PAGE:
Assembly Democrats and Republicans held dueling press conferences Monday to highlight their proposals for improving public education in Nevada.
Democrats led by Assembly Speaker Barbara Buckley, of Las Vegas, called for all-day kindergarten for all Nevada schools, high school reform and pay for performance for teachers along with a state lottery to boost education funding.
Republicans led by Garn Mabey, of Las Vegas, said they don't oppose statewide all-day kindergarten but believe Nevada can get more bang for the buck by pumping what money it can afford this year into middle and high school improvements. And he argued Gov. Jim Gibbons' empowerment proposal is better because it allows different schools to use their money in different ways to meet their particular needs - including, if they believe that's the best option, all-day kindergarten.
The partisan divide on education is becoming the big stumbling block for the 2007 Legislature. Republicans have the majority in the Senate but Democrats have control in the Assembly - which means the two parties have to find some compromise to pass any education plan.
Thus far, however, there are no indications the two sides are talking seriously about how to resolve the disagreement.
Buckley said all-day kindergarten is a proven success in many other parts of the country and would significantly improve student achievement in Nevada.
Heidi Gansert, R-Reno, said empowerment creates flexibility, which would better serve the diverse school populations in Nevada.
"The concept of one-size-fits-all does not work in education," she said.
Assembly Education Chairwoman Bonnie Parnell, D-Carson City, a former teacher, said Democrats aren't forgetting the older students either. She said AB212 proposes "a new way to look at high schools" by creating a "school within a school" for 9th graders heading to large high schools so they don't get lost amid thousands of older students.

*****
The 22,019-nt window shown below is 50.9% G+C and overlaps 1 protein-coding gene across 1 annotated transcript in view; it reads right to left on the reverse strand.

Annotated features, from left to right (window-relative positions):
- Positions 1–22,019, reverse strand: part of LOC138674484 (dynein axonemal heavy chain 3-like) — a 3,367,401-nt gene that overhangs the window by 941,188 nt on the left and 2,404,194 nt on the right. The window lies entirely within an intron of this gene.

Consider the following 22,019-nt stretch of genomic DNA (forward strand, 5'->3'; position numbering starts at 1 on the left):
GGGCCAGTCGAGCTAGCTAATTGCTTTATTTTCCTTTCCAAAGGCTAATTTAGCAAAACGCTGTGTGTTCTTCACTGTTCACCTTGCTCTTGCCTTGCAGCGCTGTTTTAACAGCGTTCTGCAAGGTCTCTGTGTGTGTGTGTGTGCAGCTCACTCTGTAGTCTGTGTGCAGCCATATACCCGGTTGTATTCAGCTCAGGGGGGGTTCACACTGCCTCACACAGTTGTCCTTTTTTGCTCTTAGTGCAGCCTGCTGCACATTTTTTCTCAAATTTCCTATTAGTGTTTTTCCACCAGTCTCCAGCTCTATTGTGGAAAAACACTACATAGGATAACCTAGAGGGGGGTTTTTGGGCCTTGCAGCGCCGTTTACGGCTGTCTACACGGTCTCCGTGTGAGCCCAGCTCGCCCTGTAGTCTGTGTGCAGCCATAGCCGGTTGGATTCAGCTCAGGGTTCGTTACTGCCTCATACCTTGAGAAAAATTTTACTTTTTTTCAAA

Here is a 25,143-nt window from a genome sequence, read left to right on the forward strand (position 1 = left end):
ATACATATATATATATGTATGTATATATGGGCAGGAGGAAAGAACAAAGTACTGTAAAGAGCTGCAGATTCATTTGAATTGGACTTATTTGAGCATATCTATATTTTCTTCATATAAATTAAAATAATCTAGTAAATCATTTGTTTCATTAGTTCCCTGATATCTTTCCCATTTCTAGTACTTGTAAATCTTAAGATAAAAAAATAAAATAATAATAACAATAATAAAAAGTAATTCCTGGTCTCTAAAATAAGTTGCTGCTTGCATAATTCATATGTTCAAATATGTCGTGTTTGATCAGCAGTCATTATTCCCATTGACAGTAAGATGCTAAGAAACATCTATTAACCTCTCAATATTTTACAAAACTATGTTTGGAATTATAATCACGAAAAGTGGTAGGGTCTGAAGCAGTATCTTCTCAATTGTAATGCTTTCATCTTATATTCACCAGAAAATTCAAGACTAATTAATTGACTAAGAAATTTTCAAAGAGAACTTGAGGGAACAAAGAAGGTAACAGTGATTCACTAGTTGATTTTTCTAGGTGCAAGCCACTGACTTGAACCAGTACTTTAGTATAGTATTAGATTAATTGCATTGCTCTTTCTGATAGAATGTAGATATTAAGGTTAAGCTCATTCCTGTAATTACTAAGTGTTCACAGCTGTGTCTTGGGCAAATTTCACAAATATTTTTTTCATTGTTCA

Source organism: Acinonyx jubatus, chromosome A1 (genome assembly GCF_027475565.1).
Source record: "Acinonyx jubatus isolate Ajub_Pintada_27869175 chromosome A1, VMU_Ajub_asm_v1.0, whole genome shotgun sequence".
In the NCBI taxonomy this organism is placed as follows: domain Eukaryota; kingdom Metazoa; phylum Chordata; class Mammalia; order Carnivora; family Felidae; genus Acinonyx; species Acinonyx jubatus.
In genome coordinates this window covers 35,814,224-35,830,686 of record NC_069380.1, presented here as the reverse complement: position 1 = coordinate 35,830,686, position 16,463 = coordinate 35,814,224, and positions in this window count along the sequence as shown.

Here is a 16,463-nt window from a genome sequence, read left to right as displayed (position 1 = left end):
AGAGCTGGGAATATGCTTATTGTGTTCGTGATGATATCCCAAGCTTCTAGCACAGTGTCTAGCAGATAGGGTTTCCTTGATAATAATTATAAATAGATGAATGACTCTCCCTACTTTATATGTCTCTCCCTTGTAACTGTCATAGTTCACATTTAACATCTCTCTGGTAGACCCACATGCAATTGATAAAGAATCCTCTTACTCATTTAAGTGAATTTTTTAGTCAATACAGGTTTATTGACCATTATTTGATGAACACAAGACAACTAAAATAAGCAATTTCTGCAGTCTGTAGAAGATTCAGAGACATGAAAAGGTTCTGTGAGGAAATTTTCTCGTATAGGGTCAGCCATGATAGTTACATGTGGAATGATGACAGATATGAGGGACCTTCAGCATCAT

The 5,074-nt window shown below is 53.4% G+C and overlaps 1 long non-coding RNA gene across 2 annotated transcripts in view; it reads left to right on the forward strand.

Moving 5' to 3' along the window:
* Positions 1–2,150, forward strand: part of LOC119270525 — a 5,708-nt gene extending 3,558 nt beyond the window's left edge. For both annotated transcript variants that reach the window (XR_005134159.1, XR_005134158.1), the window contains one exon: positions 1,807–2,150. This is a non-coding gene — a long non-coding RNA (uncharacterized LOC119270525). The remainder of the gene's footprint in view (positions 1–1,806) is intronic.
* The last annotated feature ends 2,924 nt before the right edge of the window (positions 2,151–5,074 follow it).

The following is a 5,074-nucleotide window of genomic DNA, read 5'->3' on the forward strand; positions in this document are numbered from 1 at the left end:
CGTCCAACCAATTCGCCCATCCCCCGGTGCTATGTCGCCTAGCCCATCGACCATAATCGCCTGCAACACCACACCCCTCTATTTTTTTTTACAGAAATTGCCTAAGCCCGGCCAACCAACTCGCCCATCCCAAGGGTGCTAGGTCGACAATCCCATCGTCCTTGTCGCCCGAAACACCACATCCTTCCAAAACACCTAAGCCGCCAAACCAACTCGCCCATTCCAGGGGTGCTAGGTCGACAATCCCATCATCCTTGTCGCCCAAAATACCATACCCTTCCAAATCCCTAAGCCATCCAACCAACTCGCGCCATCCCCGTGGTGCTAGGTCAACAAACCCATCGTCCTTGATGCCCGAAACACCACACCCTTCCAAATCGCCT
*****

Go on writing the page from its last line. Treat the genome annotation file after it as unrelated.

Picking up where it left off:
She said it also requires a four-year graduation plan for students and brings counselors, teachers and parents together to develop that plan. Assemblyman Lynn Stewart, R-Las Vegas, also a former teacher, said the numbers show Nevada fourth graders ahead of national averages but dropping below that level of achievement by seventh grade and farther below by 10th grade.
He said it makes more sense to focus on middle and high school - including offering more career and technical opportunities.
Debbie Smith, D-Sparks, said her bill would create a $30 million fund to provide performance pay for good teachers.
Mabey expressed concern about the difficulty in fairly determining which teachers deserve the bonus money. And he said teachers he has talked to oppose the idea.
Democrats Harry Mortenson and Ruben Kihuen, of Las Vegas, said they will try again to get a constitutional amendment to allow a state lottery with the proceeds going to education. Kihuen said it could raise up to $50 million for schools.
Mabey said some members of the Republican caucus support that but he does not because he believes lotteries take their money from those in society who can least afford it.
Hearings are scheduled throughout the next couple of weeks on different proposals for improving Nevada's public schools.
• Contact reporter Geoff Dornan at firstname.lastname@example.org or 687-8750.